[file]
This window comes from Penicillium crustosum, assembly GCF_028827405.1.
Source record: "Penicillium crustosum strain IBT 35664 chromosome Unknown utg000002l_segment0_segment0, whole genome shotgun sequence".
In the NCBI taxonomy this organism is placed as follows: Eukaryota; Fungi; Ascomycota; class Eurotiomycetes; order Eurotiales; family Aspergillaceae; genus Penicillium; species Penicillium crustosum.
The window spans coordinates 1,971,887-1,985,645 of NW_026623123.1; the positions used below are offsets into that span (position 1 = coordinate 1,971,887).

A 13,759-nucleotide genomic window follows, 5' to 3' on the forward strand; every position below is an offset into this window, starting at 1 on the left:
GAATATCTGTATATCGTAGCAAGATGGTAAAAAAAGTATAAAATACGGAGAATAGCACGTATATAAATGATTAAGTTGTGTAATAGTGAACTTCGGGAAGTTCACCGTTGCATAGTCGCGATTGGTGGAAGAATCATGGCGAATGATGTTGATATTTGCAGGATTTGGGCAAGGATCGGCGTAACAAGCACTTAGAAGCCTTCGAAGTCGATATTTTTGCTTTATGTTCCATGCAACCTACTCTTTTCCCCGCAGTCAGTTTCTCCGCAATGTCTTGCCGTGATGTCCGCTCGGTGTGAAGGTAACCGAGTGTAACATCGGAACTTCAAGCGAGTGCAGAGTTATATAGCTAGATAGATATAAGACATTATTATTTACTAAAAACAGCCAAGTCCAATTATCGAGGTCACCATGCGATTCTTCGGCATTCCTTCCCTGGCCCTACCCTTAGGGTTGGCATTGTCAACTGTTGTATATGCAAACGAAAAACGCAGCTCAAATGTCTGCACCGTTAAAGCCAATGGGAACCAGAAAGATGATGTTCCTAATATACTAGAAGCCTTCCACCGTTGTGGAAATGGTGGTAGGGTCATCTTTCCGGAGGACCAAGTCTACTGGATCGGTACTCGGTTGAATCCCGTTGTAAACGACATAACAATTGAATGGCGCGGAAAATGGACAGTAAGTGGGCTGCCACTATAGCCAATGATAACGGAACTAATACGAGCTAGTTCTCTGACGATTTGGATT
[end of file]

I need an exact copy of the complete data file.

This window comes from Penicillium crustosum, assembly GCF_028827405.1.
Source record: "Penicillium crustosum strain IBT 35664 chromosome Unknown utg000002l_segment0_segment0, whole genome shotgun sequence".
In the NCBI taxonomy this organism is placed as follows: Eukaryota; Fungi; Ascomycota; class Eurotiomycetes; order Eurotiales; family Aspergillaceae; genus Penicillium; species Penicillium crustosum.
The window spans coordinates 1,971,887-1,985,645 of NW_026623123.1; the positions used below are offsets into that span (position 1 = coordinate 1,971,887).

A 13,759-nucleotide genomic window follows, 5' to 3' on the forward strand; every position below is an offset into this window, starting at 1 on the left:
GAATATCTGTATATCGTAGCAAGATGGTAAAAAAAGTATAAAATACGGAGAATAGCACGTATATAAATGATTAAGTTGTGTAATAGTGAACTTCGGGAAGTTCACCGTTGCATAGTCGCGATTGGTGGAAGAATCATGGCGAATGATGTTGATATTTGCAGGATTTGGGCAAGGATCGGCGTAACAAGCACTTAGAAGCCTTCGAAGTCGATATTTTTGCTTTATGTTCCATGCAACCTACTCTTTTCCCCGCAGTCAGTTTCTCCGCAATGTCTTGCCGTGATGTCCGCTCGGTGTGAAGGTAACCGAGTGTAACATCGGAACTTCAAGCGAGTGCAGAGTTATATAGCTAGATAGATATAAGACATTATTATTTACTAAAAACAGCCAAGTCCAATTATCGAGGTCACCATGCGATTCTTCGGCATTCCTTCCCTGGCCCTACCCTTAGGGTTGGCATTGTCAACTGTTGTATATGCAAACGAAAAACGCAGCTCAAATGTCTGCACCGTTAAAGCCAATGGGAACCAGAAAGATGATGTTCCTAATATACTAGAAGCCTTCCACCGTTGTGGAAATGGTGGTAGGGTCATCTTTCCGGAGGACCAAGTCTACTGGATCGGTACTCGGTTGAATCCCGTTGTAAACGACATAACAATTGAATGGCGCGGAAAATGGACAGTAAGTGGGCTGCCACTATAGCCAATGATAACGGAACTAATACGAGCTAGTTCTCTGACGATTTGGATT